In recent years, the financial services industry, which has been historically averse to change, embraced technology with open arms. This coupled with new regulations and stable growth created a number of new opportunities for established players and startups alike.
In 2017, the FinTech segment evolved at an accelerated pace creating new FinTech hubs and new hotspots around the world like Toronto, Sydney, and Zurich (to name a few).
As digital expectations increase, the industry has started to leverage technologies such as artificial intelligence, the blockchain, and augmented reality, but this is far from the whole story.
So what can we expect from the FinTech space this year? Here’s a summary of the latest findings made by the Business Insider Intelligence Research Team.
1. Recent FinTech Partnerships Will Start Showing Quantifiable Results
Over the last couple of years, we saw many agreements across geographies, FinTech centers, and regulators. These agreements were driven by the need to leverage local resources in different regions across a variety of financial markets.
While we have yet to see these partnerships produce any tangible results, experts believe that we will start seeing it this year.
For example, the earliest of these agreements was the agreement between the People’s Bank of China and the UK's Financial Conduct Authority. As enough time has now passed for it to grow and mature, it’s highly likely that we will start seeing many partnership deals supported by funding in partner countries this year.
To make regulatory compliance easier, you can expect these participant countries to align their own FinTech regulatory regimes with major players in the business.
2. European Financial Markets Will Be Disrupted by Open Banking
The European Union’s PSD2 and the UK’s Open Banking regulations will see financial institutions both big and small struggling to maintain compliance. It’s going to be a significant challenge as they have to ensure technological compliance while trying to hold on to their customers and revenue.
Any major change will come with some come with some inevitable problems, so banks and other financial institutions will have to pay special attention to this and iron them out before each new technology is released.
This has been in the works for quite some time, so banks in the region have been testing their open application programming interfaces to see if they can work seamlessly with third-parties. As a result, these firms will probably have a competitive advantage over those who are less prepared.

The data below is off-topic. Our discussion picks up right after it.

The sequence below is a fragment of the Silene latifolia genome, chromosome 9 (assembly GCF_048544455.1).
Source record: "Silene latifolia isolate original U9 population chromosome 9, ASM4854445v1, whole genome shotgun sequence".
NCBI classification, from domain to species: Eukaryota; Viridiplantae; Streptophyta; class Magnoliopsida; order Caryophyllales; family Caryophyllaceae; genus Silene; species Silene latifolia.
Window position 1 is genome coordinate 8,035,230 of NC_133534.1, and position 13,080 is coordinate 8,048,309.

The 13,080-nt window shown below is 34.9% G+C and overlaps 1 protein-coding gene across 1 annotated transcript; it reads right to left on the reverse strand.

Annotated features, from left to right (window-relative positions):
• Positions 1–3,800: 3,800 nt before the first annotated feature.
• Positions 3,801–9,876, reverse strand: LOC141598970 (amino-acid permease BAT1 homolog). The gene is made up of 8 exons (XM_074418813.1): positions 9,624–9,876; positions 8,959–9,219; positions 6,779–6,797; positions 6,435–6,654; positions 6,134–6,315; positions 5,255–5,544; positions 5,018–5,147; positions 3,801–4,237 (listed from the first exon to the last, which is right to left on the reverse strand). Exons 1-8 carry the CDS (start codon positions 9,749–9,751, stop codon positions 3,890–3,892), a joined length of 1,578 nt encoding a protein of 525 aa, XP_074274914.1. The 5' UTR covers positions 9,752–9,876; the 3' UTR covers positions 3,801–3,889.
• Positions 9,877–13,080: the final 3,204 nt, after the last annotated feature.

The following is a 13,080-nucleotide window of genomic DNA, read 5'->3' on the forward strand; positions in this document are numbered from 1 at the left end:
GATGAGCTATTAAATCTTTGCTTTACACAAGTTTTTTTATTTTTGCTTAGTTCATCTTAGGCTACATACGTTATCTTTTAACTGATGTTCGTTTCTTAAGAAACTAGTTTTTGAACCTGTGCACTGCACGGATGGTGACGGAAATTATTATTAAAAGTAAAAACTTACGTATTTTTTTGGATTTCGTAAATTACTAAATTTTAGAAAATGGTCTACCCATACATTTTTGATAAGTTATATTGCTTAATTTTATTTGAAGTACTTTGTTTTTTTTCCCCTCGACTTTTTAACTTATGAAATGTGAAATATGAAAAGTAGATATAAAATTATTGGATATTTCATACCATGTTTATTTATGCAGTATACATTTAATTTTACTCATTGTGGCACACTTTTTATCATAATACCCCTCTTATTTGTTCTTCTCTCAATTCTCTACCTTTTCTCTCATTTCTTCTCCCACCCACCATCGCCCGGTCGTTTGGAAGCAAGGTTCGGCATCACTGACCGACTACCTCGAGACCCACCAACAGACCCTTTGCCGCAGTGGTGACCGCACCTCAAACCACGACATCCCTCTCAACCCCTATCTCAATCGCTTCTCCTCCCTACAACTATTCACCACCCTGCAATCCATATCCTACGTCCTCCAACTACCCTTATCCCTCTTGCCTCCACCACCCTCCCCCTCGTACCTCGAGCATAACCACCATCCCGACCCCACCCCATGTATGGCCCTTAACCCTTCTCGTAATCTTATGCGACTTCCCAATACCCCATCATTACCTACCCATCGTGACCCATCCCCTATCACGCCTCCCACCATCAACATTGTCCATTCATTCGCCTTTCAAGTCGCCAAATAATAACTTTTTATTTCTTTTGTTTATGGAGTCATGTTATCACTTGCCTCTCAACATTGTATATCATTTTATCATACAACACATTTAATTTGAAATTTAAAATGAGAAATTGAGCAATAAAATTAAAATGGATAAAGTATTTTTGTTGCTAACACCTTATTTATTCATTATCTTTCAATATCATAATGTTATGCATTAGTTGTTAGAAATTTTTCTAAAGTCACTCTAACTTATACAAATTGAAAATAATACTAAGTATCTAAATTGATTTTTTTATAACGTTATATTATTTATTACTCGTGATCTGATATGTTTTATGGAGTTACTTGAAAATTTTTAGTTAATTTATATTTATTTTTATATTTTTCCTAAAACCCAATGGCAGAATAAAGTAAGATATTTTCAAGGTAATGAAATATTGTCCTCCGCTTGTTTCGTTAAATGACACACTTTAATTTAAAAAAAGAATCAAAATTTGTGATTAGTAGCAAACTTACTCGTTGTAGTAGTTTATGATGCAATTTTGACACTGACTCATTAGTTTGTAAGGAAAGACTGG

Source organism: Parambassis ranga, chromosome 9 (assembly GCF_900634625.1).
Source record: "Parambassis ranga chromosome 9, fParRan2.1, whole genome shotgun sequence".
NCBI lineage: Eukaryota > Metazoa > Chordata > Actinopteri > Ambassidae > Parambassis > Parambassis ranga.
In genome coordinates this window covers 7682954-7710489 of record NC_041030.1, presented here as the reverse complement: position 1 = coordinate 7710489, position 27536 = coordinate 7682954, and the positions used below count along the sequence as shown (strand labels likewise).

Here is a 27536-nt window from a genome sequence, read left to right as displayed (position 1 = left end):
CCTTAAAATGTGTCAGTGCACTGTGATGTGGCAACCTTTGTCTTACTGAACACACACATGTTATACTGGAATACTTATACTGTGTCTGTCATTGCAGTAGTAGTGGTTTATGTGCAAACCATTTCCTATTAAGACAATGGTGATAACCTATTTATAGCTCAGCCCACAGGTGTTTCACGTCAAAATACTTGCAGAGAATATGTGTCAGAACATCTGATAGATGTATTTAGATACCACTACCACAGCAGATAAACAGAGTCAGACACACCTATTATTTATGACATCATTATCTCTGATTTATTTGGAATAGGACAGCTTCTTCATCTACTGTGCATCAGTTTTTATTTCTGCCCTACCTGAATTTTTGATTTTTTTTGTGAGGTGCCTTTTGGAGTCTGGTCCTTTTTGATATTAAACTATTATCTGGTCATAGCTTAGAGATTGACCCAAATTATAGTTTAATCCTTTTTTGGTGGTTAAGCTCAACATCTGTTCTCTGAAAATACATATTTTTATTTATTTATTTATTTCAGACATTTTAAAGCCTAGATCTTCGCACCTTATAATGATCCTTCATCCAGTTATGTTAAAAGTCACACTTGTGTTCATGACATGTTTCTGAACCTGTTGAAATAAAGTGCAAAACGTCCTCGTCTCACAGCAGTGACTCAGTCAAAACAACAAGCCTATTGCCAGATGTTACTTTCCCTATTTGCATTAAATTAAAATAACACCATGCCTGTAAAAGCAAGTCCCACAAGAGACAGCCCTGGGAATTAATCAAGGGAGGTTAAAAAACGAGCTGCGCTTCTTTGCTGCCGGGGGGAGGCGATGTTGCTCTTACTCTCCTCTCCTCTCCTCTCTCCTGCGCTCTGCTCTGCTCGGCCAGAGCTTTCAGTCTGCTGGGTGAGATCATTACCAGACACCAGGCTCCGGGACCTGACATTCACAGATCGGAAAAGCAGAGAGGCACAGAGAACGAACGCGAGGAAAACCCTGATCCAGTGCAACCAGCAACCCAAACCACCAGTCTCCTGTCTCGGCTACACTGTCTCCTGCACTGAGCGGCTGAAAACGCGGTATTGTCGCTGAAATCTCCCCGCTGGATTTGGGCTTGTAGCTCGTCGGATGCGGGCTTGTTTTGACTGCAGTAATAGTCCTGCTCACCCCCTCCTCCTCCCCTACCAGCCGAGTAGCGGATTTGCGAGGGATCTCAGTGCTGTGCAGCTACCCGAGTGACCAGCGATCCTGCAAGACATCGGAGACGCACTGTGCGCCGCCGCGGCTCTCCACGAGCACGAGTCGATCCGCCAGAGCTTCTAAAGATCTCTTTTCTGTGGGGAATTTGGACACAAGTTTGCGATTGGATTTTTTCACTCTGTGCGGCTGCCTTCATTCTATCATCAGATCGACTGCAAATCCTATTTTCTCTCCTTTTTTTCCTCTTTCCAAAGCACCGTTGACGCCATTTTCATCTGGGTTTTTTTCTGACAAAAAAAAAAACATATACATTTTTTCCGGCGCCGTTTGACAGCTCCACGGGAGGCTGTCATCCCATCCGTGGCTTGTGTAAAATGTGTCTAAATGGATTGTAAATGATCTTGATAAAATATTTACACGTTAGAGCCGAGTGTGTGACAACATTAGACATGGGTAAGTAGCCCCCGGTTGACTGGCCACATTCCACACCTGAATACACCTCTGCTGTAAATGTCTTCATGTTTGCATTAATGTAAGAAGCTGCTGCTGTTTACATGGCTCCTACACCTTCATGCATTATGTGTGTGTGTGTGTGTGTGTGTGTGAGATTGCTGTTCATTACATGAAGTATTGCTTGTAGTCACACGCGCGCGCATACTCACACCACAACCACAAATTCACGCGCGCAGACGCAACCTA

In contrast, the U.S. will move forward at a much slower pace. Having said that, banks that are quick to democratize their data will have an advantage over the competition.
At the same time, Latin America will grow in prominence within the FinTech space (especially in emerging markets such as Brazil). With a huge unbanked population in the region, alternative financial services are expected to boom with a lot more freedom.
3. Initial Coin Offerings (ICOs) Will Be Uncommon
While ICOs have been revolutionary in helping blockchain-based startups raise much-needed funding quickly, BI Intelligence suggests that we’ll see a lot less of them this year.
While ICOs have been a great vehicle to raise funds much faster than traditional equity funding, they have also been plagued by many scams. As a result, more regulators around the world will be forced to step in and protect investors.
While ICOs won’t completely die out, we will probably see less of them as government regulations will make it harder to launch. While some startups might miss out on much-needed funding, this is a good thing as it can lower investment risk (considerably) over the long term.
On the other hand, traditional funding is expected to boom within the FinTech segment with established companies attracting finances to help them scale. We will probably see a lot of this within the InsurTech space (and it will probably attract high volumes of corporate investment).
While the predictions above have a good chance of becoming reality, sometimes things just don’t happen as expected. For example, last year’s BI Intelligence report predicted the proliferation of alternative banks (like online banking startups) in the U.S., but this didn’t really happen.
As a result, it’s important to pay attention to these predictions, but also with a (large) grain of salt. However, one thing is for certain, FinTech will continue to evolve, accelerate, and drive this traditional industry forward.